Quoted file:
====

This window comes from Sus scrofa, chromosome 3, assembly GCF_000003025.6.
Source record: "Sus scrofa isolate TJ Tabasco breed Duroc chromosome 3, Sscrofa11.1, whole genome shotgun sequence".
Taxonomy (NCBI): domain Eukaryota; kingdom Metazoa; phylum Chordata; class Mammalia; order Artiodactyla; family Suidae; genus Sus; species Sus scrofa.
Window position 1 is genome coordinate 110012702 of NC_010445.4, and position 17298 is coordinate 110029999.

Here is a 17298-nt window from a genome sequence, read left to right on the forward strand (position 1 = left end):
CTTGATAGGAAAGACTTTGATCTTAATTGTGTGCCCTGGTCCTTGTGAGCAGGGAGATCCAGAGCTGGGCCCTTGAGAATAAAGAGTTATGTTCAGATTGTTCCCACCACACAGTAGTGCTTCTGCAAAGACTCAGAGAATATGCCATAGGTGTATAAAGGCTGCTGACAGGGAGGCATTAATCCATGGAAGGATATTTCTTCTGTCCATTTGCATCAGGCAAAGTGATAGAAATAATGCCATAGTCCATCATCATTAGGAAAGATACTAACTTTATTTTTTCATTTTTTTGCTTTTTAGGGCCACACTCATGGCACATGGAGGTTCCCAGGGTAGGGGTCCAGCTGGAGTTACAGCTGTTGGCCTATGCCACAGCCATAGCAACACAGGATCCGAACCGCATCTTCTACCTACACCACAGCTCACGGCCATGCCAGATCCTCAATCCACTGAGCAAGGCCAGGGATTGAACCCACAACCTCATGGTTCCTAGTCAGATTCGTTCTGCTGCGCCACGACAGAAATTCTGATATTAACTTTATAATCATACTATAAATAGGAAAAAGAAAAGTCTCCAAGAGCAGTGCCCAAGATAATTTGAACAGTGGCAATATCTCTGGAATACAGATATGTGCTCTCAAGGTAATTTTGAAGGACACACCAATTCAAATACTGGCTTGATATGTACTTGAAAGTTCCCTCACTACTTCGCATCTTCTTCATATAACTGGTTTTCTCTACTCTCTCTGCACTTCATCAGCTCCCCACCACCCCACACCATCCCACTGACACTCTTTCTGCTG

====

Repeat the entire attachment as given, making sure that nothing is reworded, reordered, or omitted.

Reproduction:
This window comes from Sus scrofa, chromosome 3, assembly GCF_000003025.6.
Source record: "Sus scrofa isolate TJ Tabasco breed Duroc chromosome 3, Sscrofa11.1, whole genome shotgun sequence".
Taxonomy (NCBI): domain Eukaryota; kingdom Metazoa; phylum Chordata; class Mammalia; order Artiodactyla; family Suidae; genus Sus; species Sus scrofa.
Window position 1 is genome coordinate 110012702 of NC_010445.4, and position 17298 is coordinate 110029999.

Here is a 17298-nt window from a genome sequence, read left to right on the forward strand (position 1 = left end):
CTTGATAGGAAAGACTTTGATCTTAATTGTGTGCCCTGGTCCTTGTGAGCAGGGAGATCCAGAGCTGGGCCCTTGAGAATAAAGAGTTATGTTCAGATTGTTCCCACCACACAGTAGTGCTTCTGCAAAGACTCAGAGAATATGCCATAGGTGTATAAAGGCTGCTGACAGGGAGGCATTAATCCATGGAAGGATATTTCTTCTGTCCATTTGCATCAGGCAAAGTGATAGAAATAATGCCATAGTCCATCATCATTAGGAAAGATACTAACTTTATTTTTTCATTTTTTTGCTTTTTAGGGCCACACTCATGGCACATGGAGGTTCCCAGGGTAGGGGTCCAGCTGGAGTTACAGCTGTTGGCCTATGCCACAGCCATAGCAACACAGGATCCGAACCGCATCTTCTACCTACACCACAGCTCACGGCCATGCCAGATCCTCAATCCACTGAGCAAGGCCAGGGATTGAACCCACAACCTCATGGTTCCTAGTCAGATTCGTTCTGCTGCGCCACGACAGAAATTCTGATATTAACTTTATAATCATACTATAAATAGGAAAAAGAAAAGTCTCCAAGAGCAGTGCCCAAGATAATTTGAACAGTGGCAATATCTCTGGAATACAGATATGTGCTCTCAAGGTAATTTTGAAGGACACACCAATTCAAATACTGGCTTGATATGTACTTGAAAGTTCCCTCACTACTTCGCATCTTCTTCATATAACTGGTTTTCTCTACTCTCTCTGCACTTCATCAGCTCCCCACCACCCCACACCATCCCACTGACACTCTTTCTGCTG